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In this series, we'll examine ways of making meaning in the face of death, offering tools founded in traditional wisdom and scientific evidence to help our readers live well right to the very end.To registered nurse Gina Vaughan, death isn't a surprising anomaly.
“Call it lucky or unlucky,” she told The Epoch Times, “I've been around a lot of people who passed. ... It becomes less scary. It becomes a little more normal because, really, is there anything more normal than dying? It’s as natural as being born.”
After serving more than 20 years in an emergency department, intensive care unit, and now the public health system, Ms. Vaughan is well acquainted with death. The most recent one was that of her 29-year-old cousin, whose informal lakeside funeral reconnected scattered family.
“It was the only good thing you could get out of a young death. She had a baby that wasn't 8 months old. You can't make sense of it, but she brought the whole family back together from 15 different states, and now, we all talk on a regular basis ... I feel closer to them ever since Katie died.”
After caring for dying patients and grieving her own losses, Ms. Vaughan said she believes getting in close to the sacred moments of dying offers solace and connection.
She once sat with a dying father in the ICU who talked to Ms. Vaughan thinking she was his daughter. He died not long after the encounter, apparently satisfied that he’d said what he wanted to say. Ms. Vaughan quickly wrote it all down during a busy shift, asking coworkers to cover for her for a few minutes. When the daughter arrived at the ICU hoping to see her dad before he died, Ms. Vaughan consoled her with the words her father intended for her. Listening to Ms. Vaughan, the daughter sobbed with gratitude.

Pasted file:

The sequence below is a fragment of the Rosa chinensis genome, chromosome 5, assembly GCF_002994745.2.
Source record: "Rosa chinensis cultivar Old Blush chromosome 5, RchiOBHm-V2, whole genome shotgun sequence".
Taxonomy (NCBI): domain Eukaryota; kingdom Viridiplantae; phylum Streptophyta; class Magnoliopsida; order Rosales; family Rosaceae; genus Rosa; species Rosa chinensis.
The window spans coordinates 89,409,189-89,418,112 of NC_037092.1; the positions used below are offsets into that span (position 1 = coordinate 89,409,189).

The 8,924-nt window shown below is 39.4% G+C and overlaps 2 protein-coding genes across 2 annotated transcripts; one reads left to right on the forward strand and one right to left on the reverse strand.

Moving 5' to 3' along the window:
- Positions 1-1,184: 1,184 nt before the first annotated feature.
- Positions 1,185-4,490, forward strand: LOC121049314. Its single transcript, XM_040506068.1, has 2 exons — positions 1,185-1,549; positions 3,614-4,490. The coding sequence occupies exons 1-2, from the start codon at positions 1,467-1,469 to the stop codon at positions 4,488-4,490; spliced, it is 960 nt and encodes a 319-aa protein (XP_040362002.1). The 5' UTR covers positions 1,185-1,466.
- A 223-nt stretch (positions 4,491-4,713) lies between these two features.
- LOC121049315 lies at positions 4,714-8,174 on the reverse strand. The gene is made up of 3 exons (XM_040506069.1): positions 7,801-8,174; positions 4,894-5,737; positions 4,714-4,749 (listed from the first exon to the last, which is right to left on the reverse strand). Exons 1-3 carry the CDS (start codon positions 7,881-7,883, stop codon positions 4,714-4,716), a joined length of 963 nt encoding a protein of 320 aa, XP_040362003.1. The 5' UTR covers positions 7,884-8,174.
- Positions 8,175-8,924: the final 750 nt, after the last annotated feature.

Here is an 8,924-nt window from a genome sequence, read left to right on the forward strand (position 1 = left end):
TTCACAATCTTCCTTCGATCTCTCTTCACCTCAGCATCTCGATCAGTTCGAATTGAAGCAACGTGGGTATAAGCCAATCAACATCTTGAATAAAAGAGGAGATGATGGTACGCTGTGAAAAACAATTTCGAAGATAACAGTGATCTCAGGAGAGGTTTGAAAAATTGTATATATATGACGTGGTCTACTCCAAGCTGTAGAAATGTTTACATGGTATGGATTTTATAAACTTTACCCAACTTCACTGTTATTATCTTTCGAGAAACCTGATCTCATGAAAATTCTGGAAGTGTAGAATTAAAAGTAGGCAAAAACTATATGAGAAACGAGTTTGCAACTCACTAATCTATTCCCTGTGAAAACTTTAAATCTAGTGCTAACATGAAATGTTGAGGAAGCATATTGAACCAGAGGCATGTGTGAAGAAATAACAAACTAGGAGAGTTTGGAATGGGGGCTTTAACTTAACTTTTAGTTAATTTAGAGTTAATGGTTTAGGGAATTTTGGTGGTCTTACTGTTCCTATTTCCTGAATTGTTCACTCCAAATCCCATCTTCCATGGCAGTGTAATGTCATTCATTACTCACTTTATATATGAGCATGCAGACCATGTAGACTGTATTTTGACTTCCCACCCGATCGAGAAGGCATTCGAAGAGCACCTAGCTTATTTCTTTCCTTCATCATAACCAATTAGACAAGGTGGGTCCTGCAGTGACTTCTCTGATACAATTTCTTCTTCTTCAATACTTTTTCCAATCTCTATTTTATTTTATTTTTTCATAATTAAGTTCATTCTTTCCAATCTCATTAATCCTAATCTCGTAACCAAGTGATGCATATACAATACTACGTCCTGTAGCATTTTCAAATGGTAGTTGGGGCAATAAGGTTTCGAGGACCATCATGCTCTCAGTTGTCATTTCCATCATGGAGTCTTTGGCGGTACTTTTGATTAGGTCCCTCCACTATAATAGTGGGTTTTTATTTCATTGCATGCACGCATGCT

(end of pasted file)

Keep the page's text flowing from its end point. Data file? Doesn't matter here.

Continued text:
However, this growing dissatisfaction with our modern funeral and burial practices invites questions as to whether an unrealistic distance from death is what most grievers truly want.
You can now create diamonds and stained glass from your loved one’s cremated ashes or scatter them into outer space. Meanwhile, green burial offers body composting, water cremation, or burial in an egg-like pod at the base of a tree.
Riding the coattails of this creativity is the rise of natural burial cemeteries, which refuse modern practices. They encourage earth-friendly burials using simple pine caskets or cloth shrouds to lay the dead to rest in a natural reserve, letting their bodies decay to feed the soil.
Freedom of Choice in Burials, FuneralsDeath care options—what happens to the body after it dies—are becoming increasingly diverse.
In her book "Advice for Future Corpses (And Those Who Love Them)," Sallie Tisdale, a veteran hospice nurse and Buddhist, wrote: “Why does it matter what happens to the body ... why would the body have meaning? Yet it does, it always does; whether we cling to it or flee it, what happens to the emptied body feels momentous.”
“As long as we will continue to live, we will remember what happened to the body of the one who died,” she wrote.
Death care laws differ from state to state, but there is more freedom and personalization in burials and funerals than many know.
As Ms. Tisdale wrote, “You don’t have to do any of the things many people do with the body, but hardly anyone will tell you that.”